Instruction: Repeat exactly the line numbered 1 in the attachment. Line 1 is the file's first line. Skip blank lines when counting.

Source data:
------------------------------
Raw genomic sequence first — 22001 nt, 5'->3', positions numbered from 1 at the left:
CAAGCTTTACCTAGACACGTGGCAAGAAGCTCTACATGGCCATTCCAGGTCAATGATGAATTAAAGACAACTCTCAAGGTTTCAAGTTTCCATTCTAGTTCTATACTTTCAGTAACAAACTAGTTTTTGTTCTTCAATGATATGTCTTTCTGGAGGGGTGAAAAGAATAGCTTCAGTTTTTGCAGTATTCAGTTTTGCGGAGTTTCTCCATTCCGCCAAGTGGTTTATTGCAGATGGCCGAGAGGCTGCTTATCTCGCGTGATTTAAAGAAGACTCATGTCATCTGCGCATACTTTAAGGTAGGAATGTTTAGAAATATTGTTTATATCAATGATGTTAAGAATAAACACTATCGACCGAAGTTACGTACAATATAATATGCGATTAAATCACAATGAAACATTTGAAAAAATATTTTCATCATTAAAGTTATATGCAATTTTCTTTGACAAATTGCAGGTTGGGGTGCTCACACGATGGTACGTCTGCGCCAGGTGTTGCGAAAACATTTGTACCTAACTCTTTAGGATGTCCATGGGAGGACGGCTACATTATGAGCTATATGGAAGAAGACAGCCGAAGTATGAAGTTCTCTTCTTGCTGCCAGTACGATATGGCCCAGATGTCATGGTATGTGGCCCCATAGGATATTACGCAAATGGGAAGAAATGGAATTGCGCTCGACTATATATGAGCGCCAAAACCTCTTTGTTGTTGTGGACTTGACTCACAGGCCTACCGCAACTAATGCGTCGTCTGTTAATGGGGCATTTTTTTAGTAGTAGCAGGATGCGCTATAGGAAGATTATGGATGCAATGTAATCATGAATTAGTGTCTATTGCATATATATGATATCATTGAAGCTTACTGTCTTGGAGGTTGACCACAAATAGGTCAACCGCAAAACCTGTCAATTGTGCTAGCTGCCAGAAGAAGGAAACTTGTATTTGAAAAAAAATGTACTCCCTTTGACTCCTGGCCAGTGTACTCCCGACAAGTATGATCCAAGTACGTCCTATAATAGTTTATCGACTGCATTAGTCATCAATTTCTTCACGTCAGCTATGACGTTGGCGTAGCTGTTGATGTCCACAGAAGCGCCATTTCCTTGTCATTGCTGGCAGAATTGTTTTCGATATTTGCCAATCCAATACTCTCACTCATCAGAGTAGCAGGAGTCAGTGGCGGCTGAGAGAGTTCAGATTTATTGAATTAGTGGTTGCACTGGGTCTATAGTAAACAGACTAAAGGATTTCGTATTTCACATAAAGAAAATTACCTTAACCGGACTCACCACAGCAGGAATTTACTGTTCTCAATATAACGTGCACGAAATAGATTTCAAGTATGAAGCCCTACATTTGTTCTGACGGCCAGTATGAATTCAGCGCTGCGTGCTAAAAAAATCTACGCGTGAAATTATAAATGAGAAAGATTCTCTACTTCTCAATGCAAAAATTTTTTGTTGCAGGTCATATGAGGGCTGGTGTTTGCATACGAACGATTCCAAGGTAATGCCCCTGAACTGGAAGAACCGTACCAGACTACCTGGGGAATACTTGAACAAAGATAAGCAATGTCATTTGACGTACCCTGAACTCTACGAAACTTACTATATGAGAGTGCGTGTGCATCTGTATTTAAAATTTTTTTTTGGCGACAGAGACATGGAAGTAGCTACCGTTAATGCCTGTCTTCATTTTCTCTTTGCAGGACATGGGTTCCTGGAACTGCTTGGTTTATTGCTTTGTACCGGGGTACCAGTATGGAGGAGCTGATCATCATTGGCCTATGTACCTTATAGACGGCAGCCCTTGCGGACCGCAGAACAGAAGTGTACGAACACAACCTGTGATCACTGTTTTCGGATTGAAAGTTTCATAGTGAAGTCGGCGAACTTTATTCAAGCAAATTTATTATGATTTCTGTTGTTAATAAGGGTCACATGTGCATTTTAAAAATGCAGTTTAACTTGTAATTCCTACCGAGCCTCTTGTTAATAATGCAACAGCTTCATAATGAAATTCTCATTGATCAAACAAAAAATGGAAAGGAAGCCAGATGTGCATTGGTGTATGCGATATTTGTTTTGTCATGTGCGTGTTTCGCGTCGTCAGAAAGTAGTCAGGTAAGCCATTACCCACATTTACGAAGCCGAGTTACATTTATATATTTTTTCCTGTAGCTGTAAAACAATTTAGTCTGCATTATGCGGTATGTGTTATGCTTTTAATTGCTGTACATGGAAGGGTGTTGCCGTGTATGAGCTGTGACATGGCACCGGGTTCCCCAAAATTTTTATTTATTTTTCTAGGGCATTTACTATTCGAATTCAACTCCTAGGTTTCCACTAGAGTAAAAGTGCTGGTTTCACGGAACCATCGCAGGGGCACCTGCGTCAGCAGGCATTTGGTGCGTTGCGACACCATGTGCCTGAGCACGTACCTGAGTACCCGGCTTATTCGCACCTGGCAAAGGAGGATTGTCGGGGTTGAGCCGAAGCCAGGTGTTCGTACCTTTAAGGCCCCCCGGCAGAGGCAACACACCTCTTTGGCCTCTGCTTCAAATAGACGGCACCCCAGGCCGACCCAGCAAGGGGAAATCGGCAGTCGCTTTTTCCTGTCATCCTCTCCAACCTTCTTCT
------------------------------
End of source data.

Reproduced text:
Raw genomic sequence first — 22001 nt, 5'->3', positions numbered from 1 at the left: